5. Tennessee Titans (11.3): This probably seems high. But this club is young, talented and lurking below the surface. It boasts perhaps the game's best group of blockers, ascendant QB Marcus Mariota, a very good run game and solid defense. Their only weakness may be inexperience.
6. Oakland Raiders (11.6): They might be a juggernaut ... if they didn't have to play defense. Oakland has enough talent to be the prohibitive favorite in the AFC West, but DE Khalil Mack is going to need help, especially up the middle, to keep this club out of constant shootouts.
7. Dallas Cowboys (12.9): The NFC's version of the Raiders. QB Dak Prescott must also show he isn't susceptible to a sophomore slump as expectations of him expand along with the catalog of game film opponents have to study.
8. Los Angeles Chargers (13.8): An O-line in transition and special teams loom as stumbling blocks. But if you hadn't noticed, veteran QB Philip Rivers is surrounded with excellent young talent on both sides of the ball. Especially noteworthy is a loaded D-line featuring Joey Bosa and Melvin Ingram on the edges.
9. Green Packers (14.0): This is largely the same team that reached the NFC title game last season, and new TE Martellus Bennett could make the passing game even more deadly. But it remains to be seen if the defense can stop anyone, or if Ty Montgomery and Co. are ready to mount a consistent presence on the ground.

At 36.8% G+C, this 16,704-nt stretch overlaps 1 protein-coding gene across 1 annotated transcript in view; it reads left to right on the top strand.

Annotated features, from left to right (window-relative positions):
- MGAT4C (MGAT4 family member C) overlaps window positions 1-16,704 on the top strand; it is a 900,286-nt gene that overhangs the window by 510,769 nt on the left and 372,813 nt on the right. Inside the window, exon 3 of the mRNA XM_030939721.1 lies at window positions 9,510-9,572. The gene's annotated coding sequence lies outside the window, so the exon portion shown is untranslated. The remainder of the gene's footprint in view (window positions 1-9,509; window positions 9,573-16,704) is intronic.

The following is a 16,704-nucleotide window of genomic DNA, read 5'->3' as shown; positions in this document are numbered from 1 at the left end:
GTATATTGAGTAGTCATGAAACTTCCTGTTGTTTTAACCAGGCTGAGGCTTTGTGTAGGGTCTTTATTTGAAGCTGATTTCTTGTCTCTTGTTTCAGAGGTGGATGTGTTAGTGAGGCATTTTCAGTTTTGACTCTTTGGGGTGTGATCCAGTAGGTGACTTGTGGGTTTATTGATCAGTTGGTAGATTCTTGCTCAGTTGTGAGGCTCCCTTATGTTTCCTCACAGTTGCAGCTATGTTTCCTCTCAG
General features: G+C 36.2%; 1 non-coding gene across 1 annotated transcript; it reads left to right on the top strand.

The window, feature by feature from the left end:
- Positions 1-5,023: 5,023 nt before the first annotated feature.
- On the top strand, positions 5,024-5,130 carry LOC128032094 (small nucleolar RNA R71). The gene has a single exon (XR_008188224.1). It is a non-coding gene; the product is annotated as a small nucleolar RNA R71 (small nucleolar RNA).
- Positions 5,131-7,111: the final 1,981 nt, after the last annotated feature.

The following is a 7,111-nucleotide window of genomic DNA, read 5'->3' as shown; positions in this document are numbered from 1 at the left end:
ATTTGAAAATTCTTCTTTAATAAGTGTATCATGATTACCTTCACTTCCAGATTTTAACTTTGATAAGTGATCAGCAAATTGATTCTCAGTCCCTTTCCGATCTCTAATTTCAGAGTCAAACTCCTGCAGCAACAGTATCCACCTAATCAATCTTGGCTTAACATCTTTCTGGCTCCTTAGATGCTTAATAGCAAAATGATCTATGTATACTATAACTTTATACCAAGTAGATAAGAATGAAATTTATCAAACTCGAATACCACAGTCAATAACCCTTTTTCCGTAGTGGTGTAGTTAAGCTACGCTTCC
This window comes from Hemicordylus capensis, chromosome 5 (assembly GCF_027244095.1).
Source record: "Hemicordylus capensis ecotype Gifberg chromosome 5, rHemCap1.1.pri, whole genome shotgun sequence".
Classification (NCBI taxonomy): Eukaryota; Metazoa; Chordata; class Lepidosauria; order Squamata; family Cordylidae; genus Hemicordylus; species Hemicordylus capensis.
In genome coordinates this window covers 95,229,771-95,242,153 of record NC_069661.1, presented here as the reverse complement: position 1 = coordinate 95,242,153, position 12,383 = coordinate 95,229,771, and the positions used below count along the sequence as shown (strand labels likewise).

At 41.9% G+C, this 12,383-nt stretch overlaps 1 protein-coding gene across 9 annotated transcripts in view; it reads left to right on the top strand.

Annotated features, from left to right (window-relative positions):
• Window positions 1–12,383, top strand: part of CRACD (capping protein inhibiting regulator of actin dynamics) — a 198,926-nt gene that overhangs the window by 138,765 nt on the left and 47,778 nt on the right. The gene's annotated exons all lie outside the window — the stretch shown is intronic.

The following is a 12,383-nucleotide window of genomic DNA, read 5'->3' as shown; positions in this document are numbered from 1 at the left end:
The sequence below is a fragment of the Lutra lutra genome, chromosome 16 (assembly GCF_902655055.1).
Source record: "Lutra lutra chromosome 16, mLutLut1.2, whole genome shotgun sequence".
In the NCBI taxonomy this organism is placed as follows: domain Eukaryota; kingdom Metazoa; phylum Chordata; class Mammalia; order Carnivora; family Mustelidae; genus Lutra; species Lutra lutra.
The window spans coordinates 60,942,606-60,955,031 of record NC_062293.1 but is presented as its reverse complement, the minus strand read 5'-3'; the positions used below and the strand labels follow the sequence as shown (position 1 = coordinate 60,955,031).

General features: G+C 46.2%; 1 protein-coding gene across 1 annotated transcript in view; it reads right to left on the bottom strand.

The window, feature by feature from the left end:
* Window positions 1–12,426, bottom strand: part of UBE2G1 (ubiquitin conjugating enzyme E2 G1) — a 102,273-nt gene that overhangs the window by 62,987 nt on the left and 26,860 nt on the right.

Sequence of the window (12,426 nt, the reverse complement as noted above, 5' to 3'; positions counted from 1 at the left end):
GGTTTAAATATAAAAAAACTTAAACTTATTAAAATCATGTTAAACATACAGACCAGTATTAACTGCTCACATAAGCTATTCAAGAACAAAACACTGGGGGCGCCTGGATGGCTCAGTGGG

10. Carolina Panthers (14.4): If QB Cam Newton and MLB Luke Kuechly revert to the players they were in 2015, this team can again challenge for a Lombardi Trophy. But a resurgence from Newton will require better protection and a relatively seamless integration of rookies Christian McCaffrey and Curtis Samuel into what promises to be a heavily revised playbook.
11. Kansas City Chiefs (14.5): The defending AFC West champs could keep their crown if OLB Justin Houston stays healthy and dynamic Tyreek Hill proves he can handle the primary role for a wideout corps that is otherwise limited. Depth could also be an issue in the secondary behind S Eric Berry and CB Marcus Peters.
12. Philadelphia Eagles (15.1): The skill players around second-year QB Carson Wentz appear significantly upgraded, even if the group is probably fairly average from an overall perspective. A decent group of linebackers plays behind an awesome line and in front of a woeful group of DBs, S Malcolm Jenkins notwithstanding.